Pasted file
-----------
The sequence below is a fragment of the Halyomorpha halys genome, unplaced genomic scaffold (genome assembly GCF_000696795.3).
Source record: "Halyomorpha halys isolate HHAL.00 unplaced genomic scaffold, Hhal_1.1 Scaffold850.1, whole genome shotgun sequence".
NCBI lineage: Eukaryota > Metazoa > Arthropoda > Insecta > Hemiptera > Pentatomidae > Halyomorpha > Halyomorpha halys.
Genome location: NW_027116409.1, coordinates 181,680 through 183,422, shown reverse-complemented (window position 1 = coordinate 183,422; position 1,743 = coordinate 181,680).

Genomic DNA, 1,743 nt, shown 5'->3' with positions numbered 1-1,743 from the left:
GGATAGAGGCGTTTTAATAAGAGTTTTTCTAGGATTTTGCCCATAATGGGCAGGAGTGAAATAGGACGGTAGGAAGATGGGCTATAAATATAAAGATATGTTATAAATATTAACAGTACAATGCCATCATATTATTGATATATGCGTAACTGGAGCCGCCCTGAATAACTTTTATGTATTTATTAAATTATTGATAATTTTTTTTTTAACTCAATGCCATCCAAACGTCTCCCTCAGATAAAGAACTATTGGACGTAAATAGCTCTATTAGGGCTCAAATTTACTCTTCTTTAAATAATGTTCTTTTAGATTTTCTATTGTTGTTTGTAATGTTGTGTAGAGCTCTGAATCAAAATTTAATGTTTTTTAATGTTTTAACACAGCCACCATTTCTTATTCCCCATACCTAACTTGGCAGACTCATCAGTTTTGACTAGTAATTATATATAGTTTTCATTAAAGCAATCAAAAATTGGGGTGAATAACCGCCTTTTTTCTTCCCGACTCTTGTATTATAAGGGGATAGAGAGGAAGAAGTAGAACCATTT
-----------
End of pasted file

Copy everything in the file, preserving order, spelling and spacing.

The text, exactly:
The sequence below is a fragment of the Halyomorpha halys genome, unplaced genomic scaffold (genome assembly GCF_000696795.3).
Source record: "Halyomorpha halys isolate HHAL.00 unplaced genomic scaffold, Hhal_1.1 Scaffold850.1, whole genome shotgun sequence".
NCBI lineage: Eukaryota > Metazoa > Arthropoda > Insecta > Hemiptera > Pentatomidae > Halyomorpha > Halyomorpha halys.
Genome location: NW_027116409.1, coordinates 181,680 through 183,422, shown reverse-complemented (window position 1 = coordinate 183,422; position 1,743 = coordinate 181,680).

Genomic DNA, 1,743 nt, shown 5'->3' with positions numbered 1-1,743 from the left:
GGATAGAGGCGTTTTAATAAGAGTTTTTCTAGGATTTTGCCCATAATGGGCAGGAGTGAAATAGGACGGTAGGAAGATGGGCTATAAATATAAAGATATGTTATAAATATTAACAGTACAATGCCATCATATTATTGATATATGCGTAACTGGAGCCGCCCTGAATAACTTTTATGTATTTATTAAATTATTGATAATTTTTTTTTTAACTCAATGCCATCCAAACGTCTCCCTCAGATAAAGAACTATTGGACGTAAATAGCTCTATTAGGGCTCAAATTTACTCTTCTTTAAATAATGTTCTTTTAGATTTTCTATTGTTGTTTGTAATGTTGTGTAGAGCTCTGAATCAAAATTTAATGTTTTTTAATGTTTTAACACAGCCACCATTTCTTATTCCCCATACCTAACTTGGCAGACTCATCAGTTTTGACTAGTAATTATATATAGTTTTCATTAAAGCAATCAAAAATTGGGGTGAATAACCGCCTTTTTTCTTCCCGACTCTTGTATTATAAGGGGATAGAGAGGAAGAAGTAGAACCATTT